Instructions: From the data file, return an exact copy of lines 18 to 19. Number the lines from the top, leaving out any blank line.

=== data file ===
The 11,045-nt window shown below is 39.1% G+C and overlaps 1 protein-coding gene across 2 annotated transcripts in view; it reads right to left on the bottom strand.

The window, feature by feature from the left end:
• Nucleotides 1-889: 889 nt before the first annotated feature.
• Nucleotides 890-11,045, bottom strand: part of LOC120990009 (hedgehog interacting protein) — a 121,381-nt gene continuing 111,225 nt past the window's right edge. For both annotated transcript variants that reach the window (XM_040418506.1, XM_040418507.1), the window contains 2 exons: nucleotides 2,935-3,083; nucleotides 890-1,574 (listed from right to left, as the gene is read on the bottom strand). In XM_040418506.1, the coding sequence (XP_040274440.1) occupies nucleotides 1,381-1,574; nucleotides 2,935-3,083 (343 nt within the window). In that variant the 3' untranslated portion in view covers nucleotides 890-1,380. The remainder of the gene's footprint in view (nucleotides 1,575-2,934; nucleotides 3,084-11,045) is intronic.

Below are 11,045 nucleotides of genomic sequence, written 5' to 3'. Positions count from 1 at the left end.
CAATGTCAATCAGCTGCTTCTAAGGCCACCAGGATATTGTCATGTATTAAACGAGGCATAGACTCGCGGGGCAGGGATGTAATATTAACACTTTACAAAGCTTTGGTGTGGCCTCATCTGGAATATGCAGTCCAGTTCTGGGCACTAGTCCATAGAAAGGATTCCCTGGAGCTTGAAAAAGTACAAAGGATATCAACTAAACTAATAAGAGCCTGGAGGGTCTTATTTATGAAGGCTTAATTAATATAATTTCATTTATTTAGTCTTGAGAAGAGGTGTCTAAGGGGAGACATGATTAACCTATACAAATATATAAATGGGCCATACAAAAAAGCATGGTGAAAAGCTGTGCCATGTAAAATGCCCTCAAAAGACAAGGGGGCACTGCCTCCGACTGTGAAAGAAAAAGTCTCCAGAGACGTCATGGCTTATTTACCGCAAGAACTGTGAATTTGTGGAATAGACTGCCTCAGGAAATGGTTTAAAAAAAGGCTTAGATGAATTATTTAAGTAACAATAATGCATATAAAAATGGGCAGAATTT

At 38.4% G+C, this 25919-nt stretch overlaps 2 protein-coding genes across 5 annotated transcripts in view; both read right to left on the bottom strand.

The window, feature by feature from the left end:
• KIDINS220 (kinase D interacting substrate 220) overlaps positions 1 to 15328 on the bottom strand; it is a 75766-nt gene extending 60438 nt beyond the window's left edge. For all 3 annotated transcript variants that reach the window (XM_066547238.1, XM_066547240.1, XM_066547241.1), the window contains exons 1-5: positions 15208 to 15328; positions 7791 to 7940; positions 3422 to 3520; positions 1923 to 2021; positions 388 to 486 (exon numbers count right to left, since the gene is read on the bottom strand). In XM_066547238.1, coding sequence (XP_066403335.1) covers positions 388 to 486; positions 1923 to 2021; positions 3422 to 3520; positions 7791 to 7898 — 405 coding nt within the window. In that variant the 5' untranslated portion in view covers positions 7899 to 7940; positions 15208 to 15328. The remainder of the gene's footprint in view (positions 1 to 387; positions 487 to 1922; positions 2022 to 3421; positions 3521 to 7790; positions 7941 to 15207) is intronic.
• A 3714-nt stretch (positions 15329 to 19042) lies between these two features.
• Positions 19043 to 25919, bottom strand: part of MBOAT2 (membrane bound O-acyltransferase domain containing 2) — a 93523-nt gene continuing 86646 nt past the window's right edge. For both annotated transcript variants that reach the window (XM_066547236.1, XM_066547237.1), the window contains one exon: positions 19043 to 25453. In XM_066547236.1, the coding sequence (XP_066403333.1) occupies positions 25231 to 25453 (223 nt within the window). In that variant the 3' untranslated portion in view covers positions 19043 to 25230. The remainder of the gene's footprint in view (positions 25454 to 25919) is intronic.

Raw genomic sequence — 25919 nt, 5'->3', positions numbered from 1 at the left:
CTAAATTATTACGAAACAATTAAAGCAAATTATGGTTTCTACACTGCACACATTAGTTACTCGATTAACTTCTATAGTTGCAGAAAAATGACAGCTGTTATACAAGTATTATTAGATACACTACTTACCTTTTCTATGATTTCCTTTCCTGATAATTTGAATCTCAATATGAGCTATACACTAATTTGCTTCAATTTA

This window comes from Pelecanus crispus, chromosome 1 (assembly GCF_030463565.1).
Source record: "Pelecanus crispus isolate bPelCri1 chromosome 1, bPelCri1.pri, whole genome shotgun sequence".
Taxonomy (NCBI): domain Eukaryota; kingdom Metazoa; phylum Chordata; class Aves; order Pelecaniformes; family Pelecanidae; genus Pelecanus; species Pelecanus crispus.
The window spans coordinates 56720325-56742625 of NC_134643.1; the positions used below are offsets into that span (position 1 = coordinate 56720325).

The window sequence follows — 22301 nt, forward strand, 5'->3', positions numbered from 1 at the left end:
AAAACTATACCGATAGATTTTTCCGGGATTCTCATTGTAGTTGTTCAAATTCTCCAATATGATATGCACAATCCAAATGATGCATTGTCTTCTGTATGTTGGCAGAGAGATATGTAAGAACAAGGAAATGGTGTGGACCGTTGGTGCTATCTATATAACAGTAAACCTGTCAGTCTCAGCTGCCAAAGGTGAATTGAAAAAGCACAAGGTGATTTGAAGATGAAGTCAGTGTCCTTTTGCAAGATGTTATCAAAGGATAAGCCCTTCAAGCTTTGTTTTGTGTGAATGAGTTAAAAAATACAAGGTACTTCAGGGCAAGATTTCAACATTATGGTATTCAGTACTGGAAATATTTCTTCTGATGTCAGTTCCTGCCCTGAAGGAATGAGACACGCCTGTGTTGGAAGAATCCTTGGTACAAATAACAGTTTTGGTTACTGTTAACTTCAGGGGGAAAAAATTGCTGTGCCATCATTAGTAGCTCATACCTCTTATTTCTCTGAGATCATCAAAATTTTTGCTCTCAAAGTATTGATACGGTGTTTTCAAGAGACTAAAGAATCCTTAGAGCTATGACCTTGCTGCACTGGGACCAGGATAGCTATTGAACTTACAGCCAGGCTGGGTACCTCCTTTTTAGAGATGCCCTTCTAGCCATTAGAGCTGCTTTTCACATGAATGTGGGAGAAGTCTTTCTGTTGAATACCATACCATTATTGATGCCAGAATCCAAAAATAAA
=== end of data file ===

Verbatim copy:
The window sequence follows — 22301 nt, forward strand, 5'->3', positions numbered from 1 at the left end:
AAAACTATACCGATAGATTTTTCCGGGATTCTCATTGTAGTTGTTCAAATTCTCCAATATGATATGCACAATCCAAATGATGCATTGTCTTCTGTATGTTGGCAGAGAGATATGTAAGAACAAGGAAATGGTGTGGACCGTTGGTGCTATCTATATAACAGTAAACCTGTCAGTCTCAGCTGCCAAAGGTGAATTGAAAAAGCACAAGGTGATTTGAAGATGAAGTCAGTGTCCTTTTGCAAGATGTTATCAAAGGATAAGCCCTTCAAGCTTTGTTTTGTGTGAATGAGTTAAAAAATACAAGGTACTTCAGGGCAAGATTTCAACATTATGGTATTCAGTACTGGAAATATTTCTTCTGATGTCAGTTCCTGCCCTGAAGGAATGAGACACGCCTGTGTTGGAAGAATCCTTGGTACAAATAACAGTTTTGGTTACTGTTAACTTCAGGGGGAAAAAATTGCTGTGCCATCATTAGTAGCTCATACCTCTTATTTCTCTGAGATCATCAAAATTTTTGCTCTCAAAGTATTGATACGGTGTTTTCAAGAGACTAAAGAATCCTTAGAGCTATGACCTTGCTGCACTGGGACCAGGATAGCTATTGAACTTACAGCCAGGCTGGGTACCTCCTTTTTAGAGATGCCCTTCTAGCCATTAGAGCTGCTTTTCACATGAATGTGGGAGAAGTCTTTCTGTTGAATACCATACCATTATTGATGCCAGAATCCAAAAATAAA